Line Following GPS with linear actuator?

So, I’m working on a project with a friend to make a device for automatic painting of lines on the local highschool football field. They have one of those Toro utility trucks (like a gator type unit) that will hold the generator and airless paint sprayer. The idea is to use a solenoid valve right at the paint nozzle to turn the paint supply on and off. The truck doesn’t have power steering, so auto steering is kind of out. But the thought was to build a slide unit with linear guide rails, and then have a ballscrew and stepper motor or servo motor to move the nozzle left/right… I.e: Driver would drive the unit as straight as possible and guidance would keep the nozzle on the line so long as the driver didn’t run it out of travel…

I’m curious how well this would work, being that the reaction will be instantaneous, and that one couldn’t put a WAS on this as it would constantly be trying to bring the slide back to center… Any thoughts??

It can be a Scotch Yoke mechanism, with an encoder connected to the back of the motor, the position can be determined and forward-backward movements can be made. electric actuator and linear scale (sensor) may be another solution, but linear actuators are slow for this job (15-35mm per second.)

If you are going to do it with a ball screw, if the pitch of the shaft is larger, the movement will be faster, for example 10 mm or 20 mm in 1 revolution. And again, the position is determined by connecting an encoder to a DC motor.

I think that the toothed belt driven by a stepper motor that will move the nozzles on the guide will work best. Any screw drive is quite slow.

Those are good ideas… Toothed belt driven by a stepper may be better as it will withstand the elements and paint/dust/etc probably better.

As for a ballscrew being slow, I’ve got CNC mills that do 500 inches a minute with a ballscrew drive. Not all screw drives are slow.

I was thinking that I would mount the antenna on the slide with the nozzle so the gps will see the new position when the slide moves.

I saw a news clip of a local high school that used a push one that operated the same way. You followed close to what was required and it corrected based on gps. It was screw style.

There’s a handheld cnc router that works along these lines. You look on the little screen and move the router close to where it needs to be and the steppers move the spinning bit to where it needs to be. Actually works very surprisingly well.

Not quite sure how you’d interface this linear mechanism with AgOpenGPS, though. Might need to create some dedicated software. I’d recommend a dual GPS setup for this. That way you can know exactly what your heading is so you can know what direction to move the nozzle.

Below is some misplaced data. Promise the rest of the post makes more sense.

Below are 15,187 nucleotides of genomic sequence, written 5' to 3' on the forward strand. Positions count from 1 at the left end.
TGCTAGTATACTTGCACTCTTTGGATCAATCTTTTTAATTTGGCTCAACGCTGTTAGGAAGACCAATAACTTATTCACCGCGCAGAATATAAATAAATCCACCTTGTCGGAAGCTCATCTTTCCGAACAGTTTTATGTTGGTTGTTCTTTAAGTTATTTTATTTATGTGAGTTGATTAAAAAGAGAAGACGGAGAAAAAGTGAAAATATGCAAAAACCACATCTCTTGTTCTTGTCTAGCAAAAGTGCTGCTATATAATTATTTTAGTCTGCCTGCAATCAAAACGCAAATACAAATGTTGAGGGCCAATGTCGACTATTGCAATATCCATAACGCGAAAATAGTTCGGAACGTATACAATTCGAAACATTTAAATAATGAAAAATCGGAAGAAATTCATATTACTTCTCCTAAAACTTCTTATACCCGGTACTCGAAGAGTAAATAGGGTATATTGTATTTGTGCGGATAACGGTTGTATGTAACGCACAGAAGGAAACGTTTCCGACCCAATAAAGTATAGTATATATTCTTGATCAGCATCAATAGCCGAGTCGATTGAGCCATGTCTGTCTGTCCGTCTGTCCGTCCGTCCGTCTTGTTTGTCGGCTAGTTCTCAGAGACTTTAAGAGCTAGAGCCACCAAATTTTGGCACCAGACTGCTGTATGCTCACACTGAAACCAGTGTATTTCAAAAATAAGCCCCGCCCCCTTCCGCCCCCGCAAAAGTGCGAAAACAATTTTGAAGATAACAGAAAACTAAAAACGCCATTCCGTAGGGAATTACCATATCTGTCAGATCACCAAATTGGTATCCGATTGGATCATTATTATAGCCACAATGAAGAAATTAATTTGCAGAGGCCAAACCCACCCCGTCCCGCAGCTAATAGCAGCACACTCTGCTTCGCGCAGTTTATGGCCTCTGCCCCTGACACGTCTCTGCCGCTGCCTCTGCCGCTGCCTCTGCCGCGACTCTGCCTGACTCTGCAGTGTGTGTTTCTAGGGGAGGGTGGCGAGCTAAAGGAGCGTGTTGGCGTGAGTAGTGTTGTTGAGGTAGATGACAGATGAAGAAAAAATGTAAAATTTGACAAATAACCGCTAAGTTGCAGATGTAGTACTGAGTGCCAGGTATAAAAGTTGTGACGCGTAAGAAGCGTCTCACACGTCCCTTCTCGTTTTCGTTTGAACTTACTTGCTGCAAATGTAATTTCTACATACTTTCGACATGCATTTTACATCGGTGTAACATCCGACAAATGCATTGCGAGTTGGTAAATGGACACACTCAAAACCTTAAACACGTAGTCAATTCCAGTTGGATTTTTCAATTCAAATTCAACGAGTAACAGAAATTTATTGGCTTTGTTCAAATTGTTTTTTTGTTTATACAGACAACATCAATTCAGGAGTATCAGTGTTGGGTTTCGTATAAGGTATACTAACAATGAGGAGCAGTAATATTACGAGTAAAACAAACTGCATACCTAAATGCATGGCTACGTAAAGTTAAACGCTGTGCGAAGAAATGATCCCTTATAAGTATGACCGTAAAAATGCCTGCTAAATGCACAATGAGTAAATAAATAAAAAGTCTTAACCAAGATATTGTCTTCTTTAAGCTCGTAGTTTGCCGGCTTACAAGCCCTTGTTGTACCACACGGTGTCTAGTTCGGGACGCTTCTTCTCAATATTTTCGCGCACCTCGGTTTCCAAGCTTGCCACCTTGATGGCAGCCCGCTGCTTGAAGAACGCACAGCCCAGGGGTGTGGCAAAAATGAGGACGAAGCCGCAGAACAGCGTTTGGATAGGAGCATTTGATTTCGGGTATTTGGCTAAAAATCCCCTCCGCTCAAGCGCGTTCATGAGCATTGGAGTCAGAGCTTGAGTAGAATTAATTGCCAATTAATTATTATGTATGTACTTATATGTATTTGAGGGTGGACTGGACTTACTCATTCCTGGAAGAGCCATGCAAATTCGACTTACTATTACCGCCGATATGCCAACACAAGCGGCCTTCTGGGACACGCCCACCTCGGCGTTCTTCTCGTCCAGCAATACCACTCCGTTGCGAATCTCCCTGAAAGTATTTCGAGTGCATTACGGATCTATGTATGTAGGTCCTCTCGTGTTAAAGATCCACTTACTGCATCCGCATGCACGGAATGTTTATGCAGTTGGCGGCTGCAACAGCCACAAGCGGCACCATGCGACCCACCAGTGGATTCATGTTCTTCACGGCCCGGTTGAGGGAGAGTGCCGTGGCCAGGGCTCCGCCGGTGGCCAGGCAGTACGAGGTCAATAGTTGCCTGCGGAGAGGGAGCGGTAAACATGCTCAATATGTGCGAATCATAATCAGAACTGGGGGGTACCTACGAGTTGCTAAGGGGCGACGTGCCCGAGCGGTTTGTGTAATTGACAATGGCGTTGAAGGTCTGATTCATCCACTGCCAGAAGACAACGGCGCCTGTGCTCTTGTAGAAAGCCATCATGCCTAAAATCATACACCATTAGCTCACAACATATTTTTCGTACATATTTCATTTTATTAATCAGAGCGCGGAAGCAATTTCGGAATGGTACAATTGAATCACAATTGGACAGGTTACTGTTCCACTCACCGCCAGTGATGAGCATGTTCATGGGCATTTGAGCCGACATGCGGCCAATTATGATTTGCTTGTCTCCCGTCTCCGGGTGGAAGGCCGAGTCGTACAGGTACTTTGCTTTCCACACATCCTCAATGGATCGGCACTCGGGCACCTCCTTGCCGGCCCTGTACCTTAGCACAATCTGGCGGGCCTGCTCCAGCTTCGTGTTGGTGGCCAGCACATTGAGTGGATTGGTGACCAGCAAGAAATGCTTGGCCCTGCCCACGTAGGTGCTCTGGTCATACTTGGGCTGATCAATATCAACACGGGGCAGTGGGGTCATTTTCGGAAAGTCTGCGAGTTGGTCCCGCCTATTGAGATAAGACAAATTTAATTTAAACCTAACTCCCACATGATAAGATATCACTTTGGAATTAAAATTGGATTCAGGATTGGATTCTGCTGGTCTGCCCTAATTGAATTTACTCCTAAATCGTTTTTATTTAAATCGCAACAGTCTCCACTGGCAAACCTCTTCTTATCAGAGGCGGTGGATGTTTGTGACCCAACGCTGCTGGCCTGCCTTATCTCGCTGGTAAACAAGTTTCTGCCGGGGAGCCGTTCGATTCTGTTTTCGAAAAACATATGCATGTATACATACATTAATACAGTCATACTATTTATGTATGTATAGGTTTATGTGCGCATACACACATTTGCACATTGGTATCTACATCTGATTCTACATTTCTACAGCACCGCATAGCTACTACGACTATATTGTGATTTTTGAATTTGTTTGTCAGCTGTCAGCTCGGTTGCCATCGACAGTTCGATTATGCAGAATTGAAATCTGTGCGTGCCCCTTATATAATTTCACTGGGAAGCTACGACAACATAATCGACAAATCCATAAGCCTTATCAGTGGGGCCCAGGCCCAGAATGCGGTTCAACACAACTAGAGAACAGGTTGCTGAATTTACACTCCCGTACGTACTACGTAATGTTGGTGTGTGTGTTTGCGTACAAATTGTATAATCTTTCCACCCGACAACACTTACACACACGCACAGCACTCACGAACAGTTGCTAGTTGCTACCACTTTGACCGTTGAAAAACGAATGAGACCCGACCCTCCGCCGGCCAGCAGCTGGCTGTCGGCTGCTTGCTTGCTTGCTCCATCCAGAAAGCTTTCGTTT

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Hasn’t AgOpenGPS been uses successfully with steering wheel motors? I would think one could do the same thing to run the linear actuator…

As for a dual receiver setup, is this something that is fairly straightforward in AOGPS? I’m not a programmer… I’m a Mechanic/Machinist/IT Guy that is really good with mechanical systems and computers, but programming/coding from scratch is not my strong point.

Maybe I just should plan on doing a steering wheel motor setup like alot of tractors have… There’s room on the football field to turn and get online before the boundary.

In fact, what if you connect a motor to the steering system of this vehicle instead of all this effort? There are many examples that turn the steering wheel with a DC motor from the outside, but of course, if there is no such option, the timing system may also make sense, because it can accelerate up to 300 mm in 1 second.

Yes, I have operated the linear actuator with Agopen, same working principle. From the 30th second you can see the linear actuator.

Sure. But that’s not what the OP needs to do. The AOG steering algorithms are based on heading, steering angle and ackerman geometry. What the OP wants to do is a bit different than that, and actually simpler. Basically you want to do simple error-based movements. For example if the machine is 0.5 metres left of the line (offset error), move the linear actuator 0.5m right. AOG can already calculate this offset, so you could take that value and translate it directly into actuator movement. I’m sure this can be done with existing AOG hardware (steering angle sensor could be used to determine actuator position, and the PID loop that moves the steering angle would move the actuator) but the software will require some tweaking. At least that’s one way to do it.

Another way is to mount the GPS unit itself to the nozzle that can move with the actuator, and then steer that (pure pursuit maybe) to the line.

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as reverse way

You can put your antenna vertically at your nozzle spray to have the position

Set the WAS to neutral voltage ( with 2 resistor to cut the 5v in 2.5V )

connect the cytron directly to an actuator that he move the nozzle and antenna…

set your ab line … and start to spray

i think better to put the nozle mecanism in front to have view of the actuator to avoid to go out the limit